Wednesday, August 7, 2013

Amelia at One Year

I cannot believe a year has passed. Between our lack of sleep, chasing a busy 3-year-old and learning to run a house with two kids, this year has flown by. Amelia was a warm, hungry little nugget strapped to my chest in the Ergo for so many months, but starting in early June, when she turned 10 months, she became a little girl all her own.

At 10 months, Amelia learned to crawl (and soon after, pull up), and the world opened up to her. She was no longer fussy, whiney and hard to deal with. Turns out all that crankiness was just frustration at not being able to explore her world. She is now curious, active, funny, and rather mischievous. At Isle of Palms in mid-June, she explored the house, tried to keep up with her cousins, and happily inspected every block, shell and water bowl she could find. At the Outer Banks, she was thrilled to explore the sand and ocean, as well as any place we visited. Once we returned home after a month’s absence, she ransacked the house, opening every cabinet, pulling down anything on a table or in a drawer, and trying desperately to climb the stairs anytime we weren’t watching. Baby proofing has been a challenge.

With this new-found energy, she is also happier to be away from Mama. She lunges her hands and body toward Daddy, Nanny, Pop, and occasionally a friend, to give hugs or just change location. She giggles and teases, uses her hands to explore new faces, and tries to convince anyone holding her to take her someplace where she can get her hands on more stuff.  She reaches for everything, fiddles with anything, and constantly needs something to be working on.

She communicates quite well through shrieks, grunts, and hand gestures, but she has also picked up a few words. She clearly said “dog” several times in July (at Grand’s dogs), and she seems to have said “cup,” “up,” “Pop,” “Mama” and “Dada” (though the latter are more like long strings of syllables: mah-mah-mah, dah-dah-dah).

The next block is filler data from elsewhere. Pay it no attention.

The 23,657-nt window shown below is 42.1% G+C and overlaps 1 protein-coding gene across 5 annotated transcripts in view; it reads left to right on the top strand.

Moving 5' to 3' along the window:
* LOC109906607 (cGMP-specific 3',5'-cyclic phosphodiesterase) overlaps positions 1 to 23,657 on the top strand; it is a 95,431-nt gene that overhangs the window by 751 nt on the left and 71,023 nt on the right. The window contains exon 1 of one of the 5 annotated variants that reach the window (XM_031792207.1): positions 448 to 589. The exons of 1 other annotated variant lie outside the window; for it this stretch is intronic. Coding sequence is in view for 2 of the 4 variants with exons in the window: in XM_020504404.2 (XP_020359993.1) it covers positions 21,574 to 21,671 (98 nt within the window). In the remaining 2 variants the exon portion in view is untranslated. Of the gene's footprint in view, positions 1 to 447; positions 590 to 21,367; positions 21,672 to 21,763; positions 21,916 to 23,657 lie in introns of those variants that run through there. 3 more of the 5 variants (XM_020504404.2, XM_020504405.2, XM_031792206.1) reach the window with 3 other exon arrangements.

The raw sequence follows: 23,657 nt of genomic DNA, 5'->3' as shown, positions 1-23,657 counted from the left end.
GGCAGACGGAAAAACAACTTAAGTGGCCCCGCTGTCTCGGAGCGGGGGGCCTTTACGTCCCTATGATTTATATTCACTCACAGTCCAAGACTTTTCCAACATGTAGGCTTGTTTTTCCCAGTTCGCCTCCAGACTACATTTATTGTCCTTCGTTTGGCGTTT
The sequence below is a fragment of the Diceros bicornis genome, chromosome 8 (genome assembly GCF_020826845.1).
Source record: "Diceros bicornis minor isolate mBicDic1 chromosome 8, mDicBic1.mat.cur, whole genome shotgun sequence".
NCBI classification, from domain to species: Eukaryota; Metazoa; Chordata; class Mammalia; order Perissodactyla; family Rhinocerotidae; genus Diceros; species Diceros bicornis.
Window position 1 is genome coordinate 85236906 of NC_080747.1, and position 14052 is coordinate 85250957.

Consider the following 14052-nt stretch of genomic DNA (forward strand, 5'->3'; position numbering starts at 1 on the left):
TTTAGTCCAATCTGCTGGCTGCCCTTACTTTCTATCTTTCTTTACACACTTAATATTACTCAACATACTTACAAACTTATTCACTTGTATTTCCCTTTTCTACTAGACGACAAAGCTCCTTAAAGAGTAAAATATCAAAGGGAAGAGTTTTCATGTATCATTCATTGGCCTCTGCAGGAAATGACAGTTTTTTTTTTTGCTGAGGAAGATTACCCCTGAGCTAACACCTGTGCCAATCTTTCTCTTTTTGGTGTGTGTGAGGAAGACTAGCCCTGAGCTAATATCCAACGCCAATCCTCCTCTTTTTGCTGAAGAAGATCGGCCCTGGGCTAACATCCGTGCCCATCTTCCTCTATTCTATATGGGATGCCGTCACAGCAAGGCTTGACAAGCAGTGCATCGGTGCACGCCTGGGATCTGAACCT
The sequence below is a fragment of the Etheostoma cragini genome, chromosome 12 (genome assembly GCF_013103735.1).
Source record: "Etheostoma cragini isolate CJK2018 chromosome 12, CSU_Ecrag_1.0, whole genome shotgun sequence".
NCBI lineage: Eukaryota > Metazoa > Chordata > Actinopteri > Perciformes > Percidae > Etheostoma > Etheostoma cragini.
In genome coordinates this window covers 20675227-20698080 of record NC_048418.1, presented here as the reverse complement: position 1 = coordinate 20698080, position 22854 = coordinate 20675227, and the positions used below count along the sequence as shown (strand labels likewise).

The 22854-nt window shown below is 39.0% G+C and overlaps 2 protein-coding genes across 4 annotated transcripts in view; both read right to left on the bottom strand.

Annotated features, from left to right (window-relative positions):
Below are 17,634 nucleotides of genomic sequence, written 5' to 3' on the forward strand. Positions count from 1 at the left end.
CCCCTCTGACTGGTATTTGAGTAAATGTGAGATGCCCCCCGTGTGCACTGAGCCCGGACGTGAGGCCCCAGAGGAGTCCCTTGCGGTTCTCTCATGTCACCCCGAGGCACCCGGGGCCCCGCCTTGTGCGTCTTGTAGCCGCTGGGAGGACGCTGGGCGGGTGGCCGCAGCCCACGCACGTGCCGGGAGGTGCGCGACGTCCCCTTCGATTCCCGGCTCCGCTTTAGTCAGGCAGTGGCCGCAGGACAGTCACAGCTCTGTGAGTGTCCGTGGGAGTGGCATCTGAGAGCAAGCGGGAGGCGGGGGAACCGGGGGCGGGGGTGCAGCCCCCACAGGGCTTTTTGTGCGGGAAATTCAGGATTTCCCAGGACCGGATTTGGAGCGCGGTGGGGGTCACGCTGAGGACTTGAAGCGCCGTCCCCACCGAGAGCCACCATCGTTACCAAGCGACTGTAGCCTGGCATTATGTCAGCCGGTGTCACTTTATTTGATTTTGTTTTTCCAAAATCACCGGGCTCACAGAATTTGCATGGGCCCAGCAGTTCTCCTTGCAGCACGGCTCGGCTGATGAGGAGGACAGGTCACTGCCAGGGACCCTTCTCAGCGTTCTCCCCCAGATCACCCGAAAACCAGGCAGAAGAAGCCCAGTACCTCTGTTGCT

She does not like eating pureed foods, so she’s been eating finger foods all along. Her favorite foods are guacamole (no matter how spicy), shredded cheese, blueberries, chicken, black and cannelloni beans, frozen peaches, and peas. She prefers adult food to baby food, choosing pretzels and sausage over teething biscuits and puffs. She wants to eat like her sister, so she’s already trying to use forks, spoons and bowls.  She wants to eat what we eat, so I’m rather embarrassed at the amount of salt and sugar she has consumed compared to her sister at this age.

The most common thing I hear from friends and strangers is that Amelia is just so pretty – and of course I agree. Her eyes have stayed lakewater green, a dark, multi-faceted green-blue-grey color. Her hair, which started coming in just last month, is medium blonde, and is forming small, soft curls at the back of her head. She has a huge grin that shows off her four teeth on top and two teeth on the bottom. She has her sister’s and Nanny’s round face and big cheeks, and her Mama’s milky white skin.

To this very biased Mama, she is showing signs of being very intelligent, quickly picking up on what things are used for, and solving little problems easily. She knows what to do with a crayon and a phone. She is clearly inquisitive and stubborn, and wants to figure everything out. She plays very well by herself, as long as she has plenty of items to sort through. Favorite games include taking all the crayons out of the jar and then putting them back in, removing all puzzle pieces from a box, putting on as many necklaces as possible, and trying to put the lids on Tupperware containers.

She is still a pretty terrible sleeper, waking 2-4 times each night to nurse. But she naps well, goes to bed easily, and falls back asleep easily after nursing. As independent as she is sometimes, she still needs time with Mama, requesting to get back in my arms several times a day for nursing or just comfort. She is quite snuggly and very social. She is one year old going on five, and I think she’s going to keep me running after her for years to come.

No comments:

Post a Comment